My guess is that there will be other networks in which you find it difficult to depict because there is something you cannot easily describe in a line diagram or drawing. Somehow just linking positions or stick drawings of people together with lines is not enough. You need something else. That something is what distinguishes a community from a network.

It is the human element, that caring, concern, and desire for mutual support and development that provides extra glue. It is the emotion that is at the heart of every one of us. I used to scoff but I have become more and more convinced of the value of emoticons in my online communication. I find I need to convey my feelings and understand the feelings of others with whom I share so much.

I have written on my blog about my experiences of living in a small rural community in England. It is a community that has been there for 1000 years. The people have changed many times, so has the culture of the village, and so has its primary task. But there is something there that is ongoing, the recognition that the community's health is dependent on the degree of its members' support for one another. Some are activists, leaders of activity, helping in many ways; others "lurk" for the most part but join the village in its celebrations, sorrows, and other events. A few need the active support of those around them as they battle sickness, disappointment, and, in some cases of old age, the bewilderment of living in a world that has changed. A small number rarely engage.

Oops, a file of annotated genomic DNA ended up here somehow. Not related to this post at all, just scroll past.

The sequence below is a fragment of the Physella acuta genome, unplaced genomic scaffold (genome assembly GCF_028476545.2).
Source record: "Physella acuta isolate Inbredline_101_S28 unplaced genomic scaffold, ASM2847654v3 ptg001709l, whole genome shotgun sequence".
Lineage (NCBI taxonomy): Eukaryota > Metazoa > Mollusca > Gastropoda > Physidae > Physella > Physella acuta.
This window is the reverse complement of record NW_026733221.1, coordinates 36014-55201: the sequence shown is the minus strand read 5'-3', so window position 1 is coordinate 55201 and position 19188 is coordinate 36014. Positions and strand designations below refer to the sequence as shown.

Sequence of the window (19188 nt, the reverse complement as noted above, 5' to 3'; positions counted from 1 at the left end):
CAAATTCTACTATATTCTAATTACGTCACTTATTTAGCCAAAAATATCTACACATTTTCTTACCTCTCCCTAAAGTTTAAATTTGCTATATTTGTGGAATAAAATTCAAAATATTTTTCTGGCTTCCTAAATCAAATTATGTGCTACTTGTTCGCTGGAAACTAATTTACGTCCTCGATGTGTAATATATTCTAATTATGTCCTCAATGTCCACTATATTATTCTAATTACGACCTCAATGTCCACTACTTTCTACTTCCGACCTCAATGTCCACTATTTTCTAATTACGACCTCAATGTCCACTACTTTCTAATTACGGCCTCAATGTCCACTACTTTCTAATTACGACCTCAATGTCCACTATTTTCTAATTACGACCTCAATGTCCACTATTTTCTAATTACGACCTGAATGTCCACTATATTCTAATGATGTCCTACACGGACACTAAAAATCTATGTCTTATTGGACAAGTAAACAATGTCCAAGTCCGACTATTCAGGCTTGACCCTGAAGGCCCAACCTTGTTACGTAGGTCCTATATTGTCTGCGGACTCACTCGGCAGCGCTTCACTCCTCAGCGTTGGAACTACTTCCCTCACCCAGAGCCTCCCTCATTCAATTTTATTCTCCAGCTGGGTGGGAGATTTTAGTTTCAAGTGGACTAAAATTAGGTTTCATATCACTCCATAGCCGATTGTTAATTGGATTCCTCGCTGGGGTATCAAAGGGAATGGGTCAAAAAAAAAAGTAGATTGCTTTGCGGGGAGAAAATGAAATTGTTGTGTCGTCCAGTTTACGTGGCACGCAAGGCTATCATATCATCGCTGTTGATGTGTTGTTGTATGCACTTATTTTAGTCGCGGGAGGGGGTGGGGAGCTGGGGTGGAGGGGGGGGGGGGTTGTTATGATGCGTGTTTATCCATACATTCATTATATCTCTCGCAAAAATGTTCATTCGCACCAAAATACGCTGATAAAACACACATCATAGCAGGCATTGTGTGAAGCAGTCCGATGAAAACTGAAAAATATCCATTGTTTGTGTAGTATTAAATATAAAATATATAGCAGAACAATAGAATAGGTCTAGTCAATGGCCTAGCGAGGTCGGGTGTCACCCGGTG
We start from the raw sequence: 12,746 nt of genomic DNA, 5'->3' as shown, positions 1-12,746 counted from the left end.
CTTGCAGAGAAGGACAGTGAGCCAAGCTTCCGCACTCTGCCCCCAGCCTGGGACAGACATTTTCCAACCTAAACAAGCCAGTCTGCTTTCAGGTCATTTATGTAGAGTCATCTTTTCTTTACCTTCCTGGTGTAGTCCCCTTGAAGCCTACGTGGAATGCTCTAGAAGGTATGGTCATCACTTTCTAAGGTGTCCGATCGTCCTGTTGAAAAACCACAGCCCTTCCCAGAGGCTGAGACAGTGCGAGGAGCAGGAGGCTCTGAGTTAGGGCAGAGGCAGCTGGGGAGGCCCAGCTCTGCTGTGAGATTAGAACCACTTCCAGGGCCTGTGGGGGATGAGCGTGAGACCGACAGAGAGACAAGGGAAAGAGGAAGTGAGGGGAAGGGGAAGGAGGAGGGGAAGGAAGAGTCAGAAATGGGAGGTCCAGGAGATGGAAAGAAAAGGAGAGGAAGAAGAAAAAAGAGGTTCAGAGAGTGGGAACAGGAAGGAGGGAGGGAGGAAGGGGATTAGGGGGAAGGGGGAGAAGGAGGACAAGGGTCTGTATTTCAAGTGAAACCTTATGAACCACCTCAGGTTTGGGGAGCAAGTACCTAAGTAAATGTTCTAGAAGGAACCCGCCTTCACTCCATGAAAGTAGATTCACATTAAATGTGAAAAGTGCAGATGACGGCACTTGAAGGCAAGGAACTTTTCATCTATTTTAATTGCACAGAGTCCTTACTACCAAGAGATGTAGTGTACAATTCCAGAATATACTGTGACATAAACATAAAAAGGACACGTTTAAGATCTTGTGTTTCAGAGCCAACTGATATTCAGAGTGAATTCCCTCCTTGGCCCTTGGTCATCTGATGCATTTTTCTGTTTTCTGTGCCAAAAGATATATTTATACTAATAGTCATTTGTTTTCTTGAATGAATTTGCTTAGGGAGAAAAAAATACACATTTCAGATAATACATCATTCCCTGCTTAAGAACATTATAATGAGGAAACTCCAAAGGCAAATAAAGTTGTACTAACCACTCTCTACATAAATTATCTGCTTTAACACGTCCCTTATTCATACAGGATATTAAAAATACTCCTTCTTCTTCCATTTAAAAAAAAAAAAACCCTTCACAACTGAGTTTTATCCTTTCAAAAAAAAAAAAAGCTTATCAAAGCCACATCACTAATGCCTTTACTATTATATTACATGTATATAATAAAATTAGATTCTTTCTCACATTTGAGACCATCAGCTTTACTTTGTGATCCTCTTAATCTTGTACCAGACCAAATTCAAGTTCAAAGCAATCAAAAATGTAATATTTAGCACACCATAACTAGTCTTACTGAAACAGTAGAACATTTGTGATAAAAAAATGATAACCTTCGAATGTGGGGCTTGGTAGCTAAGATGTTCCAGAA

I lived in Africa for many years. One of my enduring memories is the sense of mutual responsibility and care that pervades extended families and communities even in the poorest and most extreme of circumstances. The same was true in different ways when I worked more briefly in Chile, a country held together by strong societal norms, and in the Philippines where the rise of the indigenous Filipino following centuries of occupation provided a glue to strive against huge challenges of inequality, privilege, and poverty.